KEYS TO THE BULLS STAYING COMPETITIVE
1. Don't let LeBron's "supporting cast" get off. You can pencil James in for 30 to 35 points in every game of the series, and that's okay if the Bulls can contain the rest of the Cavs. Antawn Jamison, Shaq and Mo Williams are all former all-stars, capable of putting up big scoring games once they get it going. The Bulls can't recklessly double team James and let one of the other Cavs' starters beat them.

2. Kirk Hinrich and Luol Deng must make a high percentage of open jumpers. This has been the biggest problem for the Bulls all season long, lack of a consistent outside shooting threat to go along with Rose. How many times has Derrick broken down the defense and kicked the ball out to an open shooter, only to watch them clank a wide-open jumper? Ben Gordon was huge in last year's playoff series against Boston, and the Bulls found out during the season just how much they miss his ability to light it up from the outside. And, just when John Salmons was starting to pull out of his season-long slump, the Bulls traded him to Milwaukee, where he's averaged 20 points a game in leading Milwaukee to the playoffs. That leaves Hinrich, Deng, and to a lesser extent, Flip Murray. Those 3 guys have to be able to hit the open shots they'll be getting when Rose penetrates into the lane and draws 2 or 3 Cleveland defenders.

3. Avoid foul trouble. Taj Gibson has been a revelation as the number 26 pick in the draft, but his one consistent problem has been picking up early fouls which forces the Bulls to sit him for long stretches of the game. Gibson has a tough match-up against Jamison, a savvy veteran who can bury jumpers from the three point line and also has has a wide array of flip shots and hooks in the lane. If Gibson can't avoid foul trouble, the Bulls will have to turn to Hakim Warrick and James Johnson, and neither of those players is considered a great defender.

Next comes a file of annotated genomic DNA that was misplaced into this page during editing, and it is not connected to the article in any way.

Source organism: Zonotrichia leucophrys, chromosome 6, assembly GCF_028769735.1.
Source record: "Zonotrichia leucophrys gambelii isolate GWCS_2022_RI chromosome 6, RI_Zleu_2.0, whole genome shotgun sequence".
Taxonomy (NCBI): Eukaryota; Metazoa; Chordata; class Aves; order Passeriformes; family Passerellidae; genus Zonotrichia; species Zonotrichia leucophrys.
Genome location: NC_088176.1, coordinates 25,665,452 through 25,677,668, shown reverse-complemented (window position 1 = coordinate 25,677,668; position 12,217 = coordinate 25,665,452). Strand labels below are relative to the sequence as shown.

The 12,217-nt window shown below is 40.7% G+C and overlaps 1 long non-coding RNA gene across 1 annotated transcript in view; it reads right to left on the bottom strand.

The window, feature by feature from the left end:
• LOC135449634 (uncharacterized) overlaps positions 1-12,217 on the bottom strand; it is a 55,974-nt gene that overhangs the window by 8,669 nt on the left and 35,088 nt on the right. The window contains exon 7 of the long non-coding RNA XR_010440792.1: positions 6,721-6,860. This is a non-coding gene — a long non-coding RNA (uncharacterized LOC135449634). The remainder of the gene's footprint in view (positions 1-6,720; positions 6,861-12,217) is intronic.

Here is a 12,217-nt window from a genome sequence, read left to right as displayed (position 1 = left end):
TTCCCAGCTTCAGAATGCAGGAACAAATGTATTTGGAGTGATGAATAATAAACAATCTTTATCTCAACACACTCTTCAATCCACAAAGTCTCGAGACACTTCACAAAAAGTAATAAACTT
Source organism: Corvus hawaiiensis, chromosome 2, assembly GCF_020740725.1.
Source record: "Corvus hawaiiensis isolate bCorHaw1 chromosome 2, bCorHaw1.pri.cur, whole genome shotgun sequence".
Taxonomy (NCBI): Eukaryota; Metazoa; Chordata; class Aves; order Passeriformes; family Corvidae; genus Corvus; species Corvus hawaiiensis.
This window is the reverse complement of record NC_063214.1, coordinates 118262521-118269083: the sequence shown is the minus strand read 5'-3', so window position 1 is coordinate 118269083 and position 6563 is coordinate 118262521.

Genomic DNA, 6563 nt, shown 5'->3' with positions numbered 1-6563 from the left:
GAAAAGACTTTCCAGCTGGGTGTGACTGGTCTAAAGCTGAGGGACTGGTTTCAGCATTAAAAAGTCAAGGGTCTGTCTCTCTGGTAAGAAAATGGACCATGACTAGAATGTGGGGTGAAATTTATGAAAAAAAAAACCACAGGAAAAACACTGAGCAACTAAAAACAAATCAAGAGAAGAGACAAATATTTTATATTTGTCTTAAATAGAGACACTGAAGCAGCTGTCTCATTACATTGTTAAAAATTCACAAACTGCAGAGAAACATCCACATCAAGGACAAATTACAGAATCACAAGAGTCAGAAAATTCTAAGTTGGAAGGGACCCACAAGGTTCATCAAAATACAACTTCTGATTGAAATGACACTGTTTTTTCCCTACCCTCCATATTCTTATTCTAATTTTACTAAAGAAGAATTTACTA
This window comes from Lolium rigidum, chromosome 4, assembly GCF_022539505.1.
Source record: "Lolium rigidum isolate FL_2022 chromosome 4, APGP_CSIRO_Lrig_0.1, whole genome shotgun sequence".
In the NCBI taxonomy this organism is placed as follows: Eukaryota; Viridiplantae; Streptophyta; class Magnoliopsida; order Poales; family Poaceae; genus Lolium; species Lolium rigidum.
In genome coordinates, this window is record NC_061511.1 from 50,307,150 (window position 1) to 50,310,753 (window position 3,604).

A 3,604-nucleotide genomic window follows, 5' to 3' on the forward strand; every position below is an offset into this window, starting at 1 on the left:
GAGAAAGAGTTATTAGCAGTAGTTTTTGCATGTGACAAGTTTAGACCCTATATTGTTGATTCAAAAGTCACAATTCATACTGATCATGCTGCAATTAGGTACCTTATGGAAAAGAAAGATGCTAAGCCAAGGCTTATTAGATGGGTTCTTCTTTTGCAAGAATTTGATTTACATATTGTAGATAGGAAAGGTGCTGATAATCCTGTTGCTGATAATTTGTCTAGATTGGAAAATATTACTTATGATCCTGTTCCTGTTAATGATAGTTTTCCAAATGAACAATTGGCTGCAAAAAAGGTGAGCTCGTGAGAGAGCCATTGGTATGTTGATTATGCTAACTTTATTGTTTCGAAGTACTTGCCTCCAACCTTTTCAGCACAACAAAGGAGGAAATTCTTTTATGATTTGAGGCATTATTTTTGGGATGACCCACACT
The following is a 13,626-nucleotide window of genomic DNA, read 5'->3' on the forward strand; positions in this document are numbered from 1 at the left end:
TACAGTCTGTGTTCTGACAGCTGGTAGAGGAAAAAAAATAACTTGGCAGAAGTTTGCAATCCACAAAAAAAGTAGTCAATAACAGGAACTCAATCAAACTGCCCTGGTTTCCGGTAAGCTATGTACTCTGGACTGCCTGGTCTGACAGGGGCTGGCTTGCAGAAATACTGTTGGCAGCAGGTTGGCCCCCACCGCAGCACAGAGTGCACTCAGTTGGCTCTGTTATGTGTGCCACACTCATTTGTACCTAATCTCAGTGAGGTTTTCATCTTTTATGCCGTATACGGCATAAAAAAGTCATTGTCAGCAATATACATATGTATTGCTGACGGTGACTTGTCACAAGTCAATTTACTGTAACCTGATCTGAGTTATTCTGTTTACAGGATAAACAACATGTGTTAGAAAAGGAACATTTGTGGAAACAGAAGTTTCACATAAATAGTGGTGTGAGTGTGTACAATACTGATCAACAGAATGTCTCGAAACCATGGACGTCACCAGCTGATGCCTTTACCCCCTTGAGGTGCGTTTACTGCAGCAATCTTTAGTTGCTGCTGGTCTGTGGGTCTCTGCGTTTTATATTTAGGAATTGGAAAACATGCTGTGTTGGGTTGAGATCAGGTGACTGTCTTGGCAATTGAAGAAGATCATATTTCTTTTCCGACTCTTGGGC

4. Don't get intimidated. Cleveland is the favorite to win the NBA title this season, and led by James, they carry themselves with a certain arrogance that can unsettle younger teams. We all remember Noah barking at James for dancing on the court during a Cavs' win over the Bulls earlier this season. James is determined to break through for a championship in his 7th NBA season, just like Michael Jordan did. And, like Jordan, he doesn't want to mess around with a first round opponent that finished with a .500 record during the regular season. The Bulls have to withstand an all-out attack by Cleveland in Game 1, and show the Cavs they are in this series for the long haul.